AccessMyLibrary provides FREE access to millions of articles from top publications available through your library.
Extensive evaluations of simulation/games for policy development and organizational change are not very common. Usually, surveys and interviews with participants are carried out to judge the successfulness of a simulation/game. Normally, participants are satisfied with the game results and are enthusiastic about the 1 or 2 days they spent together in playing the game. In general, they report that they learned about other players' behavior and increased their understanding of the policy issue or organizational problem. Furthermore, new ideas or options may be generated. Additionally, communication and relationships among participants may be improved (e.g., Klabbers, Bernabo, Hisschemoller, & Moomaw, 1996; Klabbers & Gust, 1998; Klabbers, Swart, van Ulden, & Vellinga, 1995; Mastik, Scalzo, Termeer, & in't Veld, 1995; Valens & van Kuppevelt, 1998).
Policy and organization scientists have good reasons for being less enthusiastic about simulation/gaming than participants, because the effectiveness of simulation/games is difficult to prove. For example, De Caluwe (1997) studied the effects of a large-scale culture intervention in which a simulation/game formed an integral part. On the basis of five measurements carried out over a period of 18 months, a learning curve was discovered showing an extremely positive effect in the short term, which diminished after a year but returned again later as positive. However, even if the effects can be visualized, they can be questioned if they are due to the simulation/game. Moreover, other, less expensive methods may be more effective than simulation/games in a particular situation. Especially for purposes of policy development and organizational change, games are required to be tailor made (Joldersma, Geurts, & van't Spijker, 1995, p. 152).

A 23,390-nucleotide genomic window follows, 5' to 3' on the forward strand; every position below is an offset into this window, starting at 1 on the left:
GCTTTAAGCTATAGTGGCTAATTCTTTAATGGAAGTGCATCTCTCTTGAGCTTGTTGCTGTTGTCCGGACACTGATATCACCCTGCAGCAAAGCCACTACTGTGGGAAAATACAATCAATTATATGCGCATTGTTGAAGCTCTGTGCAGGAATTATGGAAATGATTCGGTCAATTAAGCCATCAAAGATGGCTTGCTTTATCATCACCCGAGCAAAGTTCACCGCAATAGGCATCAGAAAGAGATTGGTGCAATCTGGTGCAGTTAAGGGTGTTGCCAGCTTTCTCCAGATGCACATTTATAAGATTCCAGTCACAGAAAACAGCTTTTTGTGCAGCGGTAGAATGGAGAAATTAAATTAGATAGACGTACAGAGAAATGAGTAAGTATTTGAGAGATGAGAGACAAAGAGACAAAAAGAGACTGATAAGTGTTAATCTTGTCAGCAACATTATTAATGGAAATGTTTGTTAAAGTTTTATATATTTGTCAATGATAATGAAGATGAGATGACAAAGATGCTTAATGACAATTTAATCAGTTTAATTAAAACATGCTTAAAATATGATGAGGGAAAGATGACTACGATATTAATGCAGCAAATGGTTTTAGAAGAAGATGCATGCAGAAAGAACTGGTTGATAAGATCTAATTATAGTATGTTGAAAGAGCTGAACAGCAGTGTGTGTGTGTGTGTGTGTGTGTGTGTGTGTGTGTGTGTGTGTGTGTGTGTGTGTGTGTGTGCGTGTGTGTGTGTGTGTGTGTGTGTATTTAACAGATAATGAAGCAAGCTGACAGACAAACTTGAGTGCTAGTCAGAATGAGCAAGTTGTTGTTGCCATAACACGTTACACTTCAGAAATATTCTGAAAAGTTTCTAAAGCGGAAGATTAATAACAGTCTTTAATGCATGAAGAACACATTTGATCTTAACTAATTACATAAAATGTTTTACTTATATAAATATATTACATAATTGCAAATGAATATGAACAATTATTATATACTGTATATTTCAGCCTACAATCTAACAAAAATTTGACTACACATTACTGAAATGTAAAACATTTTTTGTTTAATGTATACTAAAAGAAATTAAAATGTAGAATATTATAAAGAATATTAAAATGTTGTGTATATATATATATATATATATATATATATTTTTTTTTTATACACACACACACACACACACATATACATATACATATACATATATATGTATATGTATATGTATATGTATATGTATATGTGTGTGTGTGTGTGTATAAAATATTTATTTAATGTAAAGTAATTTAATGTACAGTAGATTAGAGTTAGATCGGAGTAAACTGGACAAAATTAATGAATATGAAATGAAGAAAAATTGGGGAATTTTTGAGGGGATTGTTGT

The next sections give an impression of the theoretical backgrounds and objectives of simulation/games for policy development and organizational change. The results are obtained from an analysis of papers submitted for the proceedings of the 1997 ISAGA conference. Also, some papers on policy development and organizational change in former proceedings are studied.
Training and Education Versus Policy Development and Organizational Change
Papers for the 1997 ISAGA proceedings came from authors in many different countries. Whereas approximately 40% were produced by Dutchmen, 20% of the authors are from other European countries. Another 20% are from Japan, 10% from the United States, and 10% of the papers were written by authors of East-European countries and Russia.
A third of the papers deal with simulation/games for training and education. Many of these simulation/games are management games that focus mainly on improving management competencies. In these games, for example, participants deal with a fictitious company that has to strengthen its market position. The market is characterized by fierce competition. Participants must maximize the company's profit in a more or less static environment by searching for efficiency gains.
Also, a third of the papers concern simulation/games for policy development and organizational change. To some extent, these games are comparable to management …